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Indonesia's Bukalapak keeps faith in offline sales despite COVID

CEO of e-commerce unicorn says mom and pop kiosks key to growth

Vegetable vendor Endih checks a mobile phone to look at a customer's shopping list at a traditional market in Jakarta, Indonesia. Leading e-commerce platforms Bukalapak is expanding its mom and pop kiosk business.   © Reuters

JAKARTA -- E-commerce has been one of the few industries able to weather the coronavirus pandemic, as people stayed home and ordered more things online.

Despite that and with COVID-19 still wreaking havoc across the country, Bukalapak -- one of Indonesia's leading e-commerce platforms -- is sticking to its strategy of expanding its mom and pop kiosk business, according to CEO Rachmat Kaimuddin.

"E-commerce is still a very small percentage of retail transactions in Indonesia, around 3% to 5%," Kaimuddin, who became CEO in January, told the Nikkei Asian Review.

He added that "people are still not comfortable transacting online [and] still like to pay face to face ... They like to buy from neighbors, mom and pop kiosks."

Kaimuddin said the company's online marketplace is still larger than its offline business, but the latter is becoming significant, "both in transaction volume and value." The CEO "wouldn't be surprised" if the revenue from the company's offline business eventually equals that of its online marketplace.

Bukalapak CEO Rachmat Kaimuddin, formerly with Bank Bukopin, emphasizes a stable cashflow and profits as well as growth.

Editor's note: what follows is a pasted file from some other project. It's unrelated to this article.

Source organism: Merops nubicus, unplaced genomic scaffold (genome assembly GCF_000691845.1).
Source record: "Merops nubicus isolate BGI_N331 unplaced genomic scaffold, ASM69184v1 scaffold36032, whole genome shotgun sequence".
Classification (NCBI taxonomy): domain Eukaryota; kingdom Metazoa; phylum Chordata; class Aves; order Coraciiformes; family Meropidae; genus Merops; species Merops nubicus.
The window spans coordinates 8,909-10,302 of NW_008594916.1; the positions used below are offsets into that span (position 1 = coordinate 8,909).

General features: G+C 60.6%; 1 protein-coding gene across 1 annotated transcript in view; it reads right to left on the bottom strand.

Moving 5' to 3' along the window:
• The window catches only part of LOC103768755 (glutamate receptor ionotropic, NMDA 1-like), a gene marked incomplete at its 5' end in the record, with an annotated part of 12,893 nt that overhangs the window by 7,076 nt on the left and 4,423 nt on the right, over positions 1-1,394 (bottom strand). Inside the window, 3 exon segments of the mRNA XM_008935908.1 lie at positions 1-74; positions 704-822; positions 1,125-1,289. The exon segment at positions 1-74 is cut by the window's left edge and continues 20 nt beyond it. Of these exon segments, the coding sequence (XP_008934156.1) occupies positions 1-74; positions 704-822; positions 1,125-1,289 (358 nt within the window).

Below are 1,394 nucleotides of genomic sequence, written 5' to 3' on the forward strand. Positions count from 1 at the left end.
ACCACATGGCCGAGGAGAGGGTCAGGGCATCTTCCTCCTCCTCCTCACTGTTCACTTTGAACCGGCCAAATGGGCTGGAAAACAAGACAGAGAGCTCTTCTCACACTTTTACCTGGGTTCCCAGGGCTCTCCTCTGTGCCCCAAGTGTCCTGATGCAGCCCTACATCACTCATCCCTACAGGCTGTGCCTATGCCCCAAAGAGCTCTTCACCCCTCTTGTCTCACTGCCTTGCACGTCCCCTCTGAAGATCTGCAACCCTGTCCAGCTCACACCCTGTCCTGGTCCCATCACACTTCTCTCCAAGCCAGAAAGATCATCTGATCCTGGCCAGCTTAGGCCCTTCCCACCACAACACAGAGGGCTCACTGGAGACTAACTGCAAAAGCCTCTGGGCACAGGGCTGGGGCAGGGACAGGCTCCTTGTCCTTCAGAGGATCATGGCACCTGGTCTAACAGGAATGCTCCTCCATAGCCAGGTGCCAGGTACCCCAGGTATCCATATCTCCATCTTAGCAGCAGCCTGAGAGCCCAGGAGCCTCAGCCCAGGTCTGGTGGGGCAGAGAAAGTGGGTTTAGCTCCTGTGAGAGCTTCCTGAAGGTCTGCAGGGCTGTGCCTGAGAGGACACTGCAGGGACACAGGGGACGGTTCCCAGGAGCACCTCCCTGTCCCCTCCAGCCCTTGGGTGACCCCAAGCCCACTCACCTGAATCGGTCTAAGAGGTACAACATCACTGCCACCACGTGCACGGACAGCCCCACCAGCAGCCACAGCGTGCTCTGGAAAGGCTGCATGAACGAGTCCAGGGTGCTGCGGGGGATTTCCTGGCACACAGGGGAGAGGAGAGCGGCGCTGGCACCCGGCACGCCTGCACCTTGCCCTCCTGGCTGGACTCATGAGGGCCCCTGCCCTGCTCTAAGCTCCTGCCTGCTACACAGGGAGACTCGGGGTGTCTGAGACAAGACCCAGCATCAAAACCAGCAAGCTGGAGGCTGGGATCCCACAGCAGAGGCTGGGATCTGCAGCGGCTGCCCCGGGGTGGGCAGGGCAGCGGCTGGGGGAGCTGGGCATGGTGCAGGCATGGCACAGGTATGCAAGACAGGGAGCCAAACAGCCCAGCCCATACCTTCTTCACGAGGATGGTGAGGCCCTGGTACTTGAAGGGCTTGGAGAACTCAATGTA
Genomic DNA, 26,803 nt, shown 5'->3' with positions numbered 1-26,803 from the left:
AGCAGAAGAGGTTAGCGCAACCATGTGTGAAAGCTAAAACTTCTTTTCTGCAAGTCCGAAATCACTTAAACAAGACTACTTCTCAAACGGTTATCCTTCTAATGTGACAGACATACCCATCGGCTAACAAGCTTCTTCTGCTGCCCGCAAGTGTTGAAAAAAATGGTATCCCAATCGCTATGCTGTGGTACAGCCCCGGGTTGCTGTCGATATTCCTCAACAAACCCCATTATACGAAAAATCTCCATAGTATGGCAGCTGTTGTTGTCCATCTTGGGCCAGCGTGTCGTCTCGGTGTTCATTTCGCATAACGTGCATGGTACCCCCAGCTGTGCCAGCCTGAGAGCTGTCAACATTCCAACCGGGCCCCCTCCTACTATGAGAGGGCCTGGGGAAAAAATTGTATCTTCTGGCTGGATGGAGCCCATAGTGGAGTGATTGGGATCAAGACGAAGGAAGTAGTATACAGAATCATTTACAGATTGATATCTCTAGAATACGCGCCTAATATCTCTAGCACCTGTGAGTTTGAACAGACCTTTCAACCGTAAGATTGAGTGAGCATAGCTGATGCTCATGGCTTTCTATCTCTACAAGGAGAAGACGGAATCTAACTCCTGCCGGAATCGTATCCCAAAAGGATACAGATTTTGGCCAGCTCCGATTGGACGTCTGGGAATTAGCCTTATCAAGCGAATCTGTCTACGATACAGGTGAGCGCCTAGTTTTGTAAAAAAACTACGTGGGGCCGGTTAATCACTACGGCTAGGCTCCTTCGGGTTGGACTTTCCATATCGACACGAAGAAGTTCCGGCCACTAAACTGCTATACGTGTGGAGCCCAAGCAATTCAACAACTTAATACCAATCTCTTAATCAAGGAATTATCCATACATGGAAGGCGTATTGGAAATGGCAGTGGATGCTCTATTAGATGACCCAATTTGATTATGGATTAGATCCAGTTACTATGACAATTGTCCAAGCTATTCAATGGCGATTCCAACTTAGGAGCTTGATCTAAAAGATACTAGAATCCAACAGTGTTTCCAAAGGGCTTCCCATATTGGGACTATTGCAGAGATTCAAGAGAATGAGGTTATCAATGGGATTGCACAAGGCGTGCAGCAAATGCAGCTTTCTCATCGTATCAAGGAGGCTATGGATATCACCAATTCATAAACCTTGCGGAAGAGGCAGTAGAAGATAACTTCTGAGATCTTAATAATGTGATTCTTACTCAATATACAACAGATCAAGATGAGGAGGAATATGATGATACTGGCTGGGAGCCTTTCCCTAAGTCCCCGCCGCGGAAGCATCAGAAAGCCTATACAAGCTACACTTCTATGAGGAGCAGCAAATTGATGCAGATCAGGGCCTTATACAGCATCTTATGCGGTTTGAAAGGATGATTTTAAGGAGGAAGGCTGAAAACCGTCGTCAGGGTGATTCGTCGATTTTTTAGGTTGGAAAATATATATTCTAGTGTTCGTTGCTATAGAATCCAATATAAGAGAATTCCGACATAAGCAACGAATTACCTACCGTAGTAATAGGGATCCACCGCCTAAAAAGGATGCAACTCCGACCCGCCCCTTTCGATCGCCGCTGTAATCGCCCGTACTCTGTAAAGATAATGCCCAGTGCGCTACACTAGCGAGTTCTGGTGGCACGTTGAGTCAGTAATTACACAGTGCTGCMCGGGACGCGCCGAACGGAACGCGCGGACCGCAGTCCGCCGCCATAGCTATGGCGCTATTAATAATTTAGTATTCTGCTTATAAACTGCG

Bukalapak was founded in 2010 and grew to become one of Indonesia's leading online marketplaces, primarily for small and midsize enterprises. In 2018 it achieved unicorn status, a private company with a valuation over $1 billion. Investors include Singapore's sovereign wealth fund GIC, Alibaba's financial arm Ant Financial and venture capital 500 Startups.

The company ventured into offline retails in 2017 when it launched "Mitra Bukalapak," an app for mom and pop kiosks. The platform serves as a business-to-business marketplace where shop owners connect with consumer goods companies to replenish stock.

The app also enables kiosks to sell virtual products like phone credits and train tickets.

The coronavirus has pushed a lot of retail activity online, with offline sales in Indonesia plunging 16.9% year on year in April and 20.6% in May. But Kaimuddin still sees value in the offline channel, especially with the country's mom and pop stores.

Bukalapak itself recorded a double-digit increase in transactions compared with last year during the Islamic holy month of Ramadan, which ended in late May, according to Intan Wibisono, head of corporate communications.

CEO Kaimuddin stressed that he will continue the "two-way" strategy, saying "the kiosks are very important for Indonesian society, and both offline and online are required" in the COVID-19 era.

Online retailer Bukalapak thinks Indonesia's mom and pop stalls can still provide a solid revenue stream, despite the coronavirus. (Photo by Erwida Maulia)

The company has around 1.5 million merchants on Mitra Bukalapak across 189 cities and regencies in 34 provinces, even in remote locations like South Halmahera near West Papua -- an arduous task given the need to partner with different distribution centers and have people on the ground signing up kiosks.

But Heru Sutadi, executive director at Indonesia ICT Institute, believes Bukalapak needs to be selective when signing up mom and pop stores in order for the business to become profitable.